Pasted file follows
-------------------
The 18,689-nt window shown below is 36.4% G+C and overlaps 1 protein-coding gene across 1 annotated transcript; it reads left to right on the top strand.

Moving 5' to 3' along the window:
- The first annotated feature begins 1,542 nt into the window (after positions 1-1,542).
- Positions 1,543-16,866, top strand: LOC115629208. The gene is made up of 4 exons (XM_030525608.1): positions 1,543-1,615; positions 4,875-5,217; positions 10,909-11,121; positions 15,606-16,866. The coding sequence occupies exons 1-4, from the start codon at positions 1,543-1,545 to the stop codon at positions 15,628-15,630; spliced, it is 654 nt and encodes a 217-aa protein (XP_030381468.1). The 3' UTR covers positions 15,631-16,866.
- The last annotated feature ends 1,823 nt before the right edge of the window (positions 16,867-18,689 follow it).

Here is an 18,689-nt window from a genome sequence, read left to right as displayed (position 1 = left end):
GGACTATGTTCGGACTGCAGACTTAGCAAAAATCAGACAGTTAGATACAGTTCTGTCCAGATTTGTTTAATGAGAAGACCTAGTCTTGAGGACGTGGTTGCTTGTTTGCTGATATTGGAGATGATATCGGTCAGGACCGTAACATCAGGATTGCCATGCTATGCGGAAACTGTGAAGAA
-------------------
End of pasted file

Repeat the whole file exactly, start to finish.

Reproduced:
The 18,689-nt window shown below is 36.4% G+C and overlaps 1 protein-coding gene across 1 annotated transcript; it reads left to right on the top strand.

Moving 5' to 3' along the window:
- The first annotated feature begins 1,542 nt into the window (after positions 1-1,542).
- Positions 1,543-16,866, top strand: LOC115629208. The gene is made up of 4 exons (XM_030525608.1): positions 1,543-1,615; positions 4,875-5,217; positions 10,909-11,121; positions 15,606-16,866. The coding sequence occupies exons 1-4, from the start codon at positions 1,543-1,545 to the stop codon at positions 15,628-15,630; spliced, it is 654 nt and encodes a 217-aa protein (XP_030381468.1). The 3' UTR covers positions 15,631-16,866.
- The last annotated feature ends 1,823 nt before the right edge of the window (positions 16,867-18,689 follow it).

Here is an 18,689-nt window from a genome sequence, read left to right as displayed (position 1 = left end):
GGACTATGTTCGGACTGCAGACTTAGCAAAAATCAGACAGTTAGATACAGTTCTGTCCAGATTTGTTTAATGAGAAGACCTAGTCTTGAGGACGTGGTTGCTTGTTTGCTGATATTGGAGATGATATCGGTCAGGACCGTAACATCAGGATTGCCATGCTATGCGGAAACTGTGAAGAA